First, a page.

Crazy Newcomer Revisiting the Ghee Debate

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amschind

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I've never smelled a corpse, so my point of reference was vomit. As an aside, although the bar may not smell while dry, the smell does return full force each time you wet the bar of soap to use it. šŸ¤® Good luck!
I have no doubt that cooling the bar is no solution. My comment on temperature was more as a guide to what conditions will be required to drive off the sodium butyrate.
 

TheGecko

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FWIW, I donā€™t like using the term ā€œself-sufficiencyā€ because it is delusional if you ask me. Few of us could survive long without the company of at least a few others, or without some goods that we cannot produce ourselves. So while I applaud attempts to disengage from the world market system, I believe it is even smarter to plan with a group of trusted friends, and not as a sole endeavor. My two cents ā˜ŗļø
I don't like it for the same reason. I have yet to watch a show on "self-sufficiency/sustainability" that doesn't rely on some form of technology even if it is only mechanical because what happens when it breaks down?
 

amschind

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I don't like it for the same reason. I have yet to watch a show on "self-sufficiency/sustainability" that doesn't rely on some form of technology even if it is only mechanical because what happens when it breaks down?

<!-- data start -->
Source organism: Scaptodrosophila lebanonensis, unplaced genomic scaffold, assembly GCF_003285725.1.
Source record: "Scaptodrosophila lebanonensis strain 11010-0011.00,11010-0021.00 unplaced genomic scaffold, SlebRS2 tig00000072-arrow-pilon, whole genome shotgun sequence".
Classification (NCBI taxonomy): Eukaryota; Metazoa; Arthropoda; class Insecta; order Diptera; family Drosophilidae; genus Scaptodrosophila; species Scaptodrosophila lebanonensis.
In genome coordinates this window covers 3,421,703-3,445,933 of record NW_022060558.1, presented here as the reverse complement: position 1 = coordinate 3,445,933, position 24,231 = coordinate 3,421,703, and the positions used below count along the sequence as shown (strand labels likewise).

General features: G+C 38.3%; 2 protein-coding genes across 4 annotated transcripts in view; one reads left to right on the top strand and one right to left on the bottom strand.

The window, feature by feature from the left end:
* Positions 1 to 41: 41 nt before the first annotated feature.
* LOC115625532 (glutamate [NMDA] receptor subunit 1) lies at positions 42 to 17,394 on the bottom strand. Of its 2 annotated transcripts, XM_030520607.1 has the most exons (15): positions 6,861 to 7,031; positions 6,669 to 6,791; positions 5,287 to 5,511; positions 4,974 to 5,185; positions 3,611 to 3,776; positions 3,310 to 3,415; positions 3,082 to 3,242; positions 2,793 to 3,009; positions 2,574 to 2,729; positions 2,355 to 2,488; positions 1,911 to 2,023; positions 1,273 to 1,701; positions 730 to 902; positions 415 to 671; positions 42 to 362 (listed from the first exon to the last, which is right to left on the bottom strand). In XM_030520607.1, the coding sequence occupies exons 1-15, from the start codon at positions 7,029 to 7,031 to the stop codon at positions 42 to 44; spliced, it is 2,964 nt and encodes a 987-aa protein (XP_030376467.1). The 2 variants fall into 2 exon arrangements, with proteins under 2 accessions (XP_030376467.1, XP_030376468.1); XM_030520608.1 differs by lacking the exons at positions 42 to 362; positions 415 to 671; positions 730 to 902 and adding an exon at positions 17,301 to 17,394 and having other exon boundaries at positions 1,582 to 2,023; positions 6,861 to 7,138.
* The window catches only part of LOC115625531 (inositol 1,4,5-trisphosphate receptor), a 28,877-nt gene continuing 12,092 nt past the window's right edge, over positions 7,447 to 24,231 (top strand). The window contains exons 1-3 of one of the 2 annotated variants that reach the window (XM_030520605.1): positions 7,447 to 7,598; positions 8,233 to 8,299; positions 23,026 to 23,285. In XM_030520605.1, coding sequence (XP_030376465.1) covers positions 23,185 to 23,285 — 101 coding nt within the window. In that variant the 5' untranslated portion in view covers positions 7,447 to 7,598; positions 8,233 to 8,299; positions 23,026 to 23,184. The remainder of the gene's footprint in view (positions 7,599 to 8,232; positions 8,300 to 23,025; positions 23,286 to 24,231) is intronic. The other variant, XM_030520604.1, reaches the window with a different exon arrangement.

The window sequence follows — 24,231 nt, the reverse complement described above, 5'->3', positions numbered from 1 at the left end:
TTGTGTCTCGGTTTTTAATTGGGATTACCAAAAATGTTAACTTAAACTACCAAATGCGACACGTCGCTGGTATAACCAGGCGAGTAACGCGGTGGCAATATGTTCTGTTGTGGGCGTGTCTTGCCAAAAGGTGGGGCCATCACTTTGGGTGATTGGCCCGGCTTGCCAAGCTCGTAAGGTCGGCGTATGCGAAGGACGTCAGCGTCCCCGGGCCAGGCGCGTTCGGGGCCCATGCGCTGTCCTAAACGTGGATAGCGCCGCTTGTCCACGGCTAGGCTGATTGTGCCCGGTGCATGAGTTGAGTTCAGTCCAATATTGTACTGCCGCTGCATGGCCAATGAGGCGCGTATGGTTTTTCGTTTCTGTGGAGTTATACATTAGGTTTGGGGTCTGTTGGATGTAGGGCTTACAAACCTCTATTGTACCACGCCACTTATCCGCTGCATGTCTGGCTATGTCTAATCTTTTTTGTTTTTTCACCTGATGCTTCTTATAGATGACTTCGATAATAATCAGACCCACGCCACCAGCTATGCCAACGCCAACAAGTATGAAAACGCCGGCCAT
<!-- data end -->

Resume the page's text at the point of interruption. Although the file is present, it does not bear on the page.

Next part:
I think that you're exactly correct. One of the most extreme examples comes from Guns Germs and Steel, where Diamond speaks of islanders in New Guinea who, despite "living off the land" for sometimes over 50% of their calories, STILL depend heavily upon agriculture and communal manufacturing. Further, given the chance, those people have been thrilled to get whatever Western goods (termed "Cargo" in local parlance) they could, to the point of creating quasi-religious organziations devoted to making airstrips in an effort to attract the military supply aircraft which had brought so much cargo during WW2. Living in a mud hut eating squirrels isn't much of a life, and would either represent a rather bizarre choice or, if it were done out of some kind of terrible necessity, be completely impossible given the certainty of hundreds of millions of other people suddenly thrust into that same (highly resource inefficient) lifestyle. However, if we look back at how farmers live, they're pretty darn good at fixing things. The increasing amount of electrification has made that process easier in some ways and more difficult in others, but it may be easier to be "moderately self-sufficient" today than at any time in the past. The whole Robinson Crusoe fantasy detracts from the popular estimation of the very real value of being able to cook dried beans in a pressure cooker or fix your own car. It's a neat discussion, but I didn't mean for this thread to get derailed into a whole other topic.